Many writers talk about how they started, and it usually begins with, “I’ve wanted to be a writer all my life.” Sometimes they talk about their first writing venture in grade school. That is not the case with me. Oh, I love stories. My favorite times included building a corn-cob fire, roasting marshmallows, and my grandmother sharing stories of her childhood. Do I wish I had written them all down? Absolutely. No, however, I do remember a lot of them. Some of the stories were ghost stories and they all revolved around seeing a “white horse.”
Most writing I had done before I decided to write seriously was either in school, college, or professionally as a nurse. Nursing is straightforward. You research your subject, you trial your theories, and then write your conclusions. Some creativity is needed, but it more like: “Just stick to the facts.”
One day, a slow day, for a nurse, in discussion with an office partner, I randomly told him, “I think I will become a romance writer.” His first reaction and I admit he tried to hold it back, was to burst out laughing. The rest of the day, and for weeks after, every time he would look at me, he would laugh. Now that is not becoming for a nurse to laugh at the dream of their co-worker, but it didn’t stop there. I did not take it well, and it became a challenge. Now I had to show him. How hard could it be? I had written many nursing articles and was the editor of a significant core curriculum of my profession.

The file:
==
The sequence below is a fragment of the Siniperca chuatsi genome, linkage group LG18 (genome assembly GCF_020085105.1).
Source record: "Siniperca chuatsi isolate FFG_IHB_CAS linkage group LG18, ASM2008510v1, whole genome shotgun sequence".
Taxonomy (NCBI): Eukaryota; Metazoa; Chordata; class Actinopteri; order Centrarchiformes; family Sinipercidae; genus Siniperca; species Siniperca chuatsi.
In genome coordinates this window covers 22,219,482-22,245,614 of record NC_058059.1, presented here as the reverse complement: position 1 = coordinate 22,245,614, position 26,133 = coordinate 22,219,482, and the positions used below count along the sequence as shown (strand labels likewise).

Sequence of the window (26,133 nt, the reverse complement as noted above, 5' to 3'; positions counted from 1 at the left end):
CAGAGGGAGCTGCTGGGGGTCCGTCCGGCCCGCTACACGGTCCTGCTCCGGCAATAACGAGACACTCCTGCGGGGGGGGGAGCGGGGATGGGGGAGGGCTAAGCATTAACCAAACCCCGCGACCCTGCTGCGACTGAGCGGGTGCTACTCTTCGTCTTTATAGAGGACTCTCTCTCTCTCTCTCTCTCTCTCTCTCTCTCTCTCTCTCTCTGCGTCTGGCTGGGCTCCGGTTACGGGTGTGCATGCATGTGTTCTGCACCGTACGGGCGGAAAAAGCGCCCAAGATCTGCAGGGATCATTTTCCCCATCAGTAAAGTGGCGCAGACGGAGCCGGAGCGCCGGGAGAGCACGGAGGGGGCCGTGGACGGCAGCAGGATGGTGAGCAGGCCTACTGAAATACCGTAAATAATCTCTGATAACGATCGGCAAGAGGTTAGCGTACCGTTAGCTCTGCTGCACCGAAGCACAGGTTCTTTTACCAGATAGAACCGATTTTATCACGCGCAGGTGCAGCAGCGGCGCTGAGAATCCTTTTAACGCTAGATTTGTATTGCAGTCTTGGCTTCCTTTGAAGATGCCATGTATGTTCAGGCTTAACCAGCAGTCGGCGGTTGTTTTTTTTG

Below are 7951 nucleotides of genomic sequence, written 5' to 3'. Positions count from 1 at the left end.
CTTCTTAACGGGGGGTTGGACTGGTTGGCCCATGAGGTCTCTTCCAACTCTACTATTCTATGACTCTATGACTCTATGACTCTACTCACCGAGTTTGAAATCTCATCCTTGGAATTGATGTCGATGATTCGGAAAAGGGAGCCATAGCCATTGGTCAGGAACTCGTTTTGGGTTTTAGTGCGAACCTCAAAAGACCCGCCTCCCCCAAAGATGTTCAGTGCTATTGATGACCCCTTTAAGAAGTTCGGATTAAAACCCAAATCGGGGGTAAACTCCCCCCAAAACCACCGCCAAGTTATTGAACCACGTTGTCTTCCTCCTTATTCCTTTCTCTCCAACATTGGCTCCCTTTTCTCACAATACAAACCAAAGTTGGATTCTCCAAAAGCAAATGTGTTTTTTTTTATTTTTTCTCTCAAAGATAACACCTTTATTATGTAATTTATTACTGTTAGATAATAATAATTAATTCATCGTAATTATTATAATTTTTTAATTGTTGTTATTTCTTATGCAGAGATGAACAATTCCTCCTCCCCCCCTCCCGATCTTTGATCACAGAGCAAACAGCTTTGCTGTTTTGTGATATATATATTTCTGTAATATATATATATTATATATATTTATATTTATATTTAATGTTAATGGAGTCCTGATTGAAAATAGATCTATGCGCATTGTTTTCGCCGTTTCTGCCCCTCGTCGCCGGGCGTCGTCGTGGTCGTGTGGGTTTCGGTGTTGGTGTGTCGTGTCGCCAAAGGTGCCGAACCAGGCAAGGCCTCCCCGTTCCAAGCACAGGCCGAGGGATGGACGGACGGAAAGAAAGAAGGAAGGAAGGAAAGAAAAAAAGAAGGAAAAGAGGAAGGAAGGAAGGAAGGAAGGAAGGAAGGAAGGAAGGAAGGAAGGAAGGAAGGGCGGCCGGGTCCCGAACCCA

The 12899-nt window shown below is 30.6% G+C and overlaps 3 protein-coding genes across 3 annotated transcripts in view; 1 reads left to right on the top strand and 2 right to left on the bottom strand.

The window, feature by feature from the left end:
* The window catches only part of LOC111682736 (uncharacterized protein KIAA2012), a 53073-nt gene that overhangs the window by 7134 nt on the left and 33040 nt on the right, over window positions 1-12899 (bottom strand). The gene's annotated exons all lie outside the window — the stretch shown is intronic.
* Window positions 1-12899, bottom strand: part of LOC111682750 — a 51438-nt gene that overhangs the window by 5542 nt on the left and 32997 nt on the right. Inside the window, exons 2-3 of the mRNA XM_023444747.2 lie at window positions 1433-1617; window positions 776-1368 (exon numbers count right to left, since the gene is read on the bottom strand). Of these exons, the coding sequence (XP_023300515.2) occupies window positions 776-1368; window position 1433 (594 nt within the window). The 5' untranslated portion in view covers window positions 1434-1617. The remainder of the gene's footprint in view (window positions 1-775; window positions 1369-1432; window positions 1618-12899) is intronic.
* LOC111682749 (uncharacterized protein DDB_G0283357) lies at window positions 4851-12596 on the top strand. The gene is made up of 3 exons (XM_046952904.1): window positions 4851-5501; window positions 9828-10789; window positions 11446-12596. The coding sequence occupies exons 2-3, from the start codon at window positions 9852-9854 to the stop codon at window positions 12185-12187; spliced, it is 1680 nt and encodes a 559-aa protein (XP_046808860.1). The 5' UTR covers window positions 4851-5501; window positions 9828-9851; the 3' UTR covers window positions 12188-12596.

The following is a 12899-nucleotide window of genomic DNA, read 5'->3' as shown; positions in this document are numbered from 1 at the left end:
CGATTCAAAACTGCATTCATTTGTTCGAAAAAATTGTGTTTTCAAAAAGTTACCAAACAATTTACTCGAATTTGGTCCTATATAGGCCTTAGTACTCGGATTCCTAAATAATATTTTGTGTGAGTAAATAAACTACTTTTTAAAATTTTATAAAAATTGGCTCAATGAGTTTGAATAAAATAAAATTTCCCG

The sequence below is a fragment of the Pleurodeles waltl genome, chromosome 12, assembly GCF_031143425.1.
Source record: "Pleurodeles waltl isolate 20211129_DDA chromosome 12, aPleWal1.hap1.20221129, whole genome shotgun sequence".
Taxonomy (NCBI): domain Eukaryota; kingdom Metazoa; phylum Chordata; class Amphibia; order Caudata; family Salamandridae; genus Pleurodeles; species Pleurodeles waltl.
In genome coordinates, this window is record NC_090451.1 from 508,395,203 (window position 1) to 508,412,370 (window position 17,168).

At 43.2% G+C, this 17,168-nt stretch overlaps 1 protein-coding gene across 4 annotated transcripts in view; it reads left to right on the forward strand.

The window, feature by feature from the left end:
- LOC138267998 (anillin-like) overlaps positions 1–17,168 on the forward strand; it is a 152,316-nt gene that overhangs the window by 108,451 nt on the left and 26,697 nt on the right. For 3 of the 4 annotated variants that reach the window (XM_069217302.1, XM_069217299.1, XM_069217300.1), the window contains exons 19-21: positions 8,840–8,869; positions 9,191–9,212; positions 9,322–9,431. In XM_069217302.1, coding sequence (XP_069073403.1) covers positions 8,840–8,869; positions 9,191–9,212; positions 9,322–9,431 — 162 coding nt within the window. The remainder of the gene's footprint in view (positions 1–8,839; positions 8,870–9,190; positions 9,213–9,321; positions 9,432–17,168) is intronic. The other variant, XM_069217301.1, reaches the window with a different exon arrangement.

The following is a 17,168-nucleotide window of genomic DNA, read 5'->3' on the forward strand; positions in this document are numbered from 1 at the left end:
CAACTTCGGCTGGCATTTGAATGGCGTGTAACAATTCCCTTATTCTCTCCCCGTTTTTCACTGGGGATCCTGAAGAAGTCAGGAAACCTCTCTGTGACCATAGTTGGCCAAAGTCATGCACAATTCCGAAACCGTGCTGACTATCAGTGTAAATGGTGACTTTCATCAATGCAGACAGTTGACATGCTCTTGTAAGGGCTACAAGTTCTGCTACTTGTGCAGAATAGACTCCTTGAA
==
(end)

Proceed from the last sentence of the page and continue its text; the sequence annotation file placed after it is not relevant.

I joined a wonderful writing group of published romance authors. That was the wisest thing I did. Over the next year and a half, I discovered the challenge was much more significant than I thought. Who knew there were such things as character arcs, character development, scene development? Was I a plotter or a panzer? What did that mean? It was a new world to me.
My personality type fits more for the plotter, related to my nursing and research background. Many times, even though I had planned it all out, my characters wanted to do it differently. The handsome guy that I initially thought was the love interest had other ideas. That’s when I discovered that even though I still am a plotter, you have to leave room to let your characters have some say in the story. If you are interested in my first entry into this romance world, the book’s name is Belle’s Dilemma, written by Jo Donahue. I did dedicate the book to my co-worker. Without his lack of enthusiasm, his snickers, I would probably not taken the route of a romance writer.